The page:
Saint Matilda (c. 895 – 968)
She was the wife of King Henry I of Germany. Saint Matilda interceded with the king on behalf of criminals, nursed the sick, taught the unschooled, and was generous in almsgiving.
To my words give ear, O Lord; give heed to my sighs. Attend to the sound of my cry, my King and my God.
Bestow on us, we pray, O Lord, a spirit of always pondering on what is right and of hastening to carry it out, and, since without you we cannot exist, may we be enabled to live according to your will. Through our Lord Jesus Christ, your Son, who lives and reigns with you in the unity of the Holy Spirit, one God, for ever and ever.
First reading: Esther 4:17
Queen Esther took refuge with the Lord in the mortal peril which had overtaken her. She besought the Lord God of Israel in these words: ‘My Lord, our King, the only one, come to my help, for I am alone and have no helper but you and am about to take my life in my hands. ‘I have been taught from my earliest years, in the bosom of my family, that you, Lord, chose Israel out of all the nations and our ancestors out of all the people of old times to be your heritage for ever; and that you have treated them as you promised. ‘Remember, Lord; reveal yourself in the time of our distress. ‘As for me, give me courage, King of gods and master of all power. Put persuasive words into my mouth when I face the lion; change his feeling into hatred for our enemy, that the latter and all like him may be brought to their end. ‘As for ourselves, save us by your hand, and come to my help, for I am alone and have no one but you, Lord.’
Psalm 137 (138):1-3, 7-8
R/ On the day I called, you answered me, O Lord.
1)I thank you, Lord, with all my heart: you have heard the words of my mouth. In the presence of the angels I will bless you. I will adore before your holy temple.
2) I thank you for your faithfulness and love, which excel all we ever knew of you. On the day I called, you answered; you increased the strength of my soul.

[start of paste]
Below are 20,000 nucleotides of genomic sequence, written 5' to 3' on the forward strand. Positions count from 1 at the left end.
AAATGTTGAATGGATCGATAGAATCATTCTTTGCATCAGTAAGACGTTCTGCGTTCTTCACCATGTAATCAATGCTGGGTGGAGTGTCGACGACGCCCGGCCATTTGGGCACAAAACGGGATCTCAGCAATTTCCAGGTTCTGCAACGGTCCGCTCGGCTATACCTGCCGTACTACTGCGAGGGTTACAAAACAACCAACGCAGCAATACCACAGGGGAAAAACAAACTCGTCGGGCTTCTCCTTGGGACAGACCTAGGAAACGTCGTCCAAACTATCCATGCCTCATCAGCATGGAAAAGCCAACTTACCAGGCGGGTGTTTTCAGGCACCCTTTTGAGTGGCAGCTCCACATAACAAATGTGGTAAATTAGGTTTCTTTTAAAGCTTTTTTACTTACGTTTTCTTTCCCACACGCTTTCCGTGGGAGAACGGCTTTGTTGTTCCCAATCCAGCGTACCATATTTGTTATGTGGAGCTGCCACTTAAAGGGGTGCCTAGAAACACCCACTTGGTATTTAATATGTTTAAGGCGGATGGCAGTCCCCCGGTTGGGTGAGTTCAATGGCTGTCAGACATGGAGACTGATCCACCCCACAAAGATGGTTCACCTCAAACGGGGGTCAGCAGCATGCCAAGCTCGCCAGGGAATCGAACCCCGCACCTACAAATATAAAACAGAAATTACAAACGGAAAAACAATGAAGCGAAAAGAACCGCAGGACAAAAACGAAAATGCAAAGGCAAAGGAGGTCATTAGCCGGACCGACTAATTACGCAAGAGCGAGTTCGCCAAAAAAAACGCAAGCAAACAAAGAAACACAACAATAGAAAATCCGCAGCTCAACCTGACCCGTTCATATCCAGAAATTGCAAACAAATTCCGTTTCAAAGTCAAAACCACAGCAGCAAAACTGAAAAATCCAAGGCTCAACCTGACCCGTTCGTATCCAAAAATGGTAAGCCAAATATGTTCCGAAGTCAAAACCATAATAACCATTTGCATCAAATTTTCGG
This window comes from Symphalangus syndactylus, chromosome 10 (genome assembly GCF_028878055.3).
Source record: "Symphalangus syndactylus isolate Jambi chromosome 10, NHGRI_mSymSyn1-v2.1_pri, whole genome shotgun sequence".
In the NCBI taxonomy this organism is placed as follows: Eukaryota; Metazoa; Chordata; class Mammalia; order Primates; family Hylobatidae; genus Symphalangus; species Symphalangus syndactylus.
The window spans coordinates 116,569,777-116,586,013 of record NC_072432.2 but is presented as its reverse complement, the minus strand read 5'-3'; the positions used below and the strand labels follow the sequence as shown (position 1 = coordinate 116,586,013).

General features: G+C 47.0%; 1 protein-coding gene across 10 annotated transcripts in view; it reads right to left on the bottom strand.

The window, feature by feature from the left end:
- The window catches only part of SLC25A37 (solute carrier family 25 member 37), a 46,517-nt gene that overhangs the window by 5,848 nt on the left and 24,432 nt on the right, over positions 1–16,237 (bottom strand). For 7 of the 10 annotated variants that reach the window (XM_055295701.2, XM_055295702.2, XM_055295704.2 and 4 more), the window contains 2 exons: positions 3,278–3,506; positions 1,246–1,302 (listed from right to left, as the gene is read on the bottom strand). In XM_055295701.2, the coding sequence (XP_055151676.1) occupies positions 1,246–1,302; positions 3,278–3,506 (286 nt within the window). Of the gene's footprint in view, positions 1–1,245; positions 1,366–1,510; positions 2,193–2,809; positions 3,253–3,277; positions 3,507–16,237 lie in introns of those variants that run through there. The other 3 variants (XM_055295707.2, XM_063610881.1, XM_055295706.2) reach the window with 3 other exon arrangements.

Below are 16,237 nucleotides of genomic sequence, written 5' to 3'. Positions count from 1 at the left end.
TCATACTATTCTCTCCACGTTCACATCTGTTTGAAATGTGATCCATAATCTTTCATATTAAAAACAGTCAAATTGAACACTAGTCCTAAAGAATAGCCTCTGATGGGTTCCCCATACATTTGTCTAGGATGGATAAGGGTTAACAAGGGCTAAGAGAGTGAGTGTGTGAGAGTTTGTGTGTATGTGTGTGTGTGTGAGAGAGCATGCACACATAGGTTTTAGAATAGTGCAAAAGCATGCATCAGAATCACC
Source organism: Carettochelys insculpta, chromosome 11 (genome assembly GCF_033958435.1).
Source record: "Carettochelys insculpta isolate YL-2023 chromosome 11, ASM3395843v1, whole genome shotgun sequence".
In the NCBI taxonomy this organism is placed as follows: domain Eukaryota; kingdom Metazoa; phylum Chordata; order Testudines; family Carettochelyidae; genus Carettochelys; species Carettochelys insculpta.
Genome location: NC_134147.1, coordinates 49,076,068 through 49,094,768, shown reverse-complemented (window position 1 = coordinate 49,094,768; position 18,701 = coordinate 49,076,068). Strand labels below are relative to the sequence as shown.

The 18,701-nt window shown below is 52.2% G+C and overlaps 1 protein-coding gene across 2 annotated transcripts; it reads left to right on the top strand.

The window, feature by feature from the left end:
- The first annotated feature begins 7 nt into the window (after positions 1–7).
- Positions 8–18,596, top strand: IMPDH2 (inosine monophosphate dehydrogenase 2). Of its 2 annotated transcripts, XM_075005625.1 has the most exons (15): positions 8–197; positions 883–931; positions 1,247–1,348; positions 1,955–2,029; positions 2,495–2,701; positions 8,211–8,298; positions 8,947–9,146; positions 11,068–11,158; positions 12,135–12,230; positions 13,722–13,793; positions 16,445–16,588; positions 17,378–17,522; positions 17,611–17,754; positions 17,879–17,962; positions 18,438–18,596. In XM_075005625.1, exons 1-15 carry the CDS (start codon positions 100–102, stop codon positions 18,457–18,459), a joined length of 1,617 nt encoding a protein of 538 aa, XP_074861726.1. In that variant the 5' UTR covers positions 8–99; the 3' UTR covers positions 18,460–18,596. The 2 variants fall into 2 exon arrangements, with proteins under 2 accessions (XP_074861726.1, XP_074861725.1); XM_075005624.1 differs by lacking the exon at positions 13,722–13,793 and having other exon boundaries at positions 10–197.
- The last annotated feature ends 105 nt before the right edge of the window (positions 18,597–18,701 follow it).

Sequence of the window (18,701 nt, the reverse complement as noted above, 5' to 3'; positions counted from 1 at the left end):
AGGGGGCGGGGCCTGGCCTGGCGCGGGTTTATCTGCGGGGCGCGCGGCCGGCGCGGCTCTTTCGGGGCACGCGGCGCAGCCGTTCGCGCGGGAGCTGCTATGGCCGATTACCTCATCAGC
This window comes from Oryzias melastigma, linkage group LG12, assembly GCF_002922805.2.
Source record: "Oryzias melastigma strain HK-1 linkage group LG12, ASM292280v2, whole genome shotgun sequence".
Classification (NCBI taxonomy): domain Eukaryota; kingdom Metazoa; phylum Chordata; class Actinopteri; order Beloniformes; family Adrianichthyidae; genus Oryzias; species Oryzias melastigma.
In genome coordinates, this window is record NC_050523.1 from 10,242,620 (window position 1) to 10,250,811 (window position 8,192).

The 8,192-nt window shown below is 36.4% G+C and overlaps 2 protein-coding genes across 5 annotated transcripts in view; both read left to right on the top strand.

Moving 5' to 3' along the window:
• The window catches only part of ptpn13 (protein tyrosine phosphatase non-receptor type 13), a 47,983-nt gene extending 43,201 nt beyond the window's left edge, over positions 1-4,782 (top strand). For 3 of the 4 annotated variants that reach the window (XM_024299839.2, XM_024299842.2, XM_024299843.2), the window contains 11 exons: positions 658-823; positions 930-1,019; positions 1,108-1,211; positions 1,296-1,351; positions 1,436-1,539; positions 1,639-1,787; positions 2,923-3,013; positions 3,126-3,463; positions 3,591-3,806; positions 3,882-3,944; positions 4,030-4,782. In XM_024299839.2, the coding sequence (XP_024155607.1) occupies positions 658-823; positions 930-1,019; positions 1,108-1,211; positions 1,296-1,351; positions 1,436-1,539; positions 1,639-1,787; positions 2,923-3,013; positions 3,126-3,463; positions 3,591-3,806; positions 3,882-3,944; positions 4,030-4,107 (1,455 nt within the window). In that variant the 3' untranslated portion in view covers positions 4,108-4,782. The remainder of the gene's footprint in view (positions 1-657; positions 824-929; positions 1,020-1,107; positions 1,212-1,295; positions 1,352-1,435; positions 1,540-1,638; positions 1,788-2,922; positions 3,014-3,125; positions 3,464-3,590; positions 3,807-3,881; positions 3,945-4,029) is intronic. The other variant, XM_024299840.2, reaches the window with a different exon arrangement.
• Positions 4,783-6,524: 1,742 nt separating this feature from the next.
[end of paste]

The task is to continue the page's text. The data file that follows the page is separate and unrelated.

3) You stretch out your hand and save me, your hand will do all things for me. Your love, O Lord, is eternal, discard not the work of your hands.
Gospel Acclamation: Joel 2:12-13
Glory to you, O Christ, you are the Word of God! Now, now – it is the Lord who speaks – come back to me with all your heart, for I am all tenderness and compassion. Glory to you, O Christ, you are the Word of God!
Gospel: Matthew 7:7-12
Jesus said to his disciples, ‘Ask, and it will be given to you; search, and you will find; knock, and the door will be opened to you. For the one who asks always receives; the one who searches always finds; the one who knocks will always have the door opened to him. Is there a man among you who would hand his son a stone when he asked for bread? Or would hand him a snake when he asked for a fish? If you, then, who are evil, know how to give your children what is good, how much more will your Father in heaven give good things to those who ask him! ‘So always treat others as you would like them to treat you; that is the meaning of the Law and the Prophets.’
Prayer over the Offerings
Be merciful, O Lord, to those who approach you in supplication, and, accepting the oblations and prayers of your people, turn the hearts of us all towards you. Through Christ our Lord.
Communion Antiphon: Mt. 7: 8
Everyone who asks, receives; and the one who seeks, finds; and to the one who knocks, the door will be opened.
Prayer after Communion
We pray, O Lord our God, that, as you have given these most sacred mysteries to be the safeguard of our salvation, so you may make them a healing remedy for us, both now and in time to come. Through Christ our Lord.
Prayer over the People
May the mercy they have hoped for, O Lord, come to those who make supplication to you, and may the riches of heaven be given them, that they may know what it is right to ask and receive what they have sought. Through Christ our Lord. Amen.
Jesus presents before us today the threefold invitation to ask, to search and to knock, which highlight boldness in prayer. These verbs do not point to people, requiring them to give what is asked of them, to find what is searched and to open when someone knocks; rather, they point to God. Their religious connotation is that a person, specifically a Christian, should ask God for something in his life, seek God and knock more often at the gates of divine mercy. The images of bread and fish, the staple food of the Jews, are used to demonstrate that our requests can be granted because God cannot led his faithful to go hungry, that is, without bread and fish. Furthermore, the Gospel teaches us that God the Father has more love and is more faithful to his promises than the fathers of this world.